Etiquette-ful curiosity is a good quality to possess. When you appear interested in others, you become more interesting as well. It is a trait that automatically invites reciprocity when used appropriately.
However, as the saying goes, "curiosity killed the cat." Learning to distinguish that fine line that separates being interested and inquisitive with being nosey and meddlesome is an important and ever-developing etiquette skill set.
You have probably heard someone say, “Out of curiosity….” and then pose a question. Have you noticed this is often prefaced with a statement such as, “I probably shouldn’t ask, but…?”
Simply by posing your question this way, you’ve entered the domain of gossip, snooping, and wanting to know “just because.” But let's be completely honest, it’s because we want first-hand information we can then share with someone else. Come on . . . we’ve all done it.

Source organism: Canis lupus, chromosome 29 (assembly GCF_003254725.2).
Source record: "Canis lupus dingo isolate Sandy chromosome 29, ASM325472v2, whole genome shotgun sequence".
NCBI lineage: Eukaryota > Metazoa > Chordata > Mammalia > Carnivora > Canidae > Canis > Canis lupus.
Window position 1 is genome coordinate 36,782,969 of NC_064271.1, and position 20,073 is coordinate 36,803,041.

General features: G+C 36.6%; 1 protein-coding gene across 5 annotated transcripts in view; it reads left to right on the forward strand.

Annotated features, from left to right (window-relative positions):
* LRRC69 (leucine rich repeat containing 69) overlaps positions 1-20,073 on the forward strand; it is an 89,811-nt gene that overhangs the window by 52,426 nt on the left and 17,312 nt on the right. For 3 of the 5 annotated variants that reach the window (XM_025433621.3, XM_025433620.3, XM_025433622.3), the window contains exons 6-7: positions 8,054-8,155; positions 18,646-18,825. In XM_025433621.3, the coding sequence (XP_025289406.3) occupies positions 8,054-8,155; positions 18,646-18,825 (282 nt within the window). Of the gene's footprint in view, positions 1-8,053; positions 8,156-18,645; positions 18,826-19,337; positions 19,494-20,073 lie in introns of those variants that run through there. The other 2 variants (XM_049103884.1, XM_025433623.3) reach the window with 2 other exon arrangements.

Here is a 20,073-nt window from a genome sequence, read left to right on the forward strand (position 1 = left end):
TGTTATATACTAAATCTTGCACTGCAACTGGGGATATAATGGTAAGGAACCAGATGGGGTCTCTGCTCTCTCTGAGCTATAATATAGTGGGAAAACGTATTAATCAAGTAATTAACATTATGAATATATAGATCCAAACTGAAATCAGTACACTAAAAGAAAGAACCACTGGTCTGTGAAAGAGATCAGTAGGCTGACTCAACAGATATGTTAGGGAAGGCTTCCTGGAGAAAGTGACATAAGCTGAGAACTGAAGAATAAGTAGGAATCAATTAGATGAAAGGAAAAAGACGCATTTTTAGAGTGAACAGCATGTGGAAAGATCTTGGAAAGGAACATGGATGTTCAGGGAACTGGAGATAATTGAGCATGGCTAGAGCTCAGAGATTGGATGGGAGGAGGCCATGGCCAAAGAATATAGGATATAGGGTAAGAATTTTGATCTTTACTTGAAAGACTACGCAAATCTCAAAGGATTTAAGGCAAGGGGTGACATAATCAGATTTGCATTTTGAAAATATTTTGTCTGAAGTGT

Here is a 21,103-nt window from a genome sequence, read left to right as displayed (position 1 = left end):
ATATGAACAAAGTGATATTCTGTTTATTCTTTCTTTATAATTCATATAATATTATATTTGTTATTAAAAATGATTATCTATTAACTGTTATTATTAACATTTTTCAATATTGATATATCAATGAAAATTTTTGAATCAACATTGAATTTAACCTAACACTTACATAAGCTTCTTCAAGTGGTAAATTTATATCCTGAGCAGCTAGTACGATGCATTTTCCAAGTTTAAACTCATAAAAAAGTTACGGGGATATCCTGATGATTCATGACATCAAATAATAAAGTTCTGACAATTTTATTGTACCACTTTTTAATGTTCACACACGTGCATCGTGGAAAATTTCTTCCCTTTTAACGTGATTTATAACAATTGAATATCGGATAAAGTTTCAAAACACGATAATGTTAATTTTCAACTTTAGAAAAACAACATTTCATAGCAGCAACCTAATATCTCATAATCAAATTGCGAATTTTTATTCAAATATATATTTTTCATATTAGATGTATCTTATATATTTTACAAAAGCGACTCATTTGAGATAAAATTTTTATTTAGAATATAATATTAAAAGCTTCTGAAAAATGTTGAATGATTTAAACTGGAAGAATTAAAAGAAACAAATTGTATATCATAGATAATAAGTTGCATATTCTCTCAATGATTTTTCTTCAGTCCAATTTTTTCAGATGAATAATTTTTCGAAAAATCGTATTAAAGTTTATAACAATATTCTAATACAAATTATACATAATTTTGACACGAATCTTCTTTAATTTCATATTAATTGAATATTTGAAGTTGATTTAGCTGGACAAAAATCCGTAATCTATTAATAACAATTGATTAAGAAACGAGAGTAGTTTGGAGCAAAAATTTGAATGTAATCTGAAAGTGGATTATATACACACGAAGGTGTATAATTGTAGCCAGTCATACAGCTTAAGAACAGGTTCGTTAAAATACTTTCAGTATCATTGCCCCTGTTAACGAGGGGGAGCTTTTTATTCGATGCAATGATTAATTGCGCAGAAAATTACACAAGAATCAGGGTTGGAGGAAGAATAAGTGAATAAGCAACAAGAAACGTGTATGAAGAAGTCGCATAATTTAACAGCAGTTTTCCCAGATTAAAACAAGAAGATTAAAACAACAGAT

When you do cross the boundary into gossip territory, you may attempt to use humor to cover the faux pas. Rather than do this, or even if you already have, just apologize.
A change of subject following your apology can help put your conversation back on track.
What does etiquette-ful curiosity look like?
People know when your interest in them is authentic. If attention is given, your body language, eye contact, and the questions you ask, will tell a conversation partner how important the interaction is to you.
You can help ensure your authenticity when you practice gracious social curiosity.
As etiquette helps us live our lives more simply, pleasantly and elegantly, we receive more benefit by mindfully observing and practicing social behaviors that mark us as interested, interesting, and kind. Make time for curiosity. Be intentionally curious about others to find out something new, without judgment, and your effort will be reciprocated.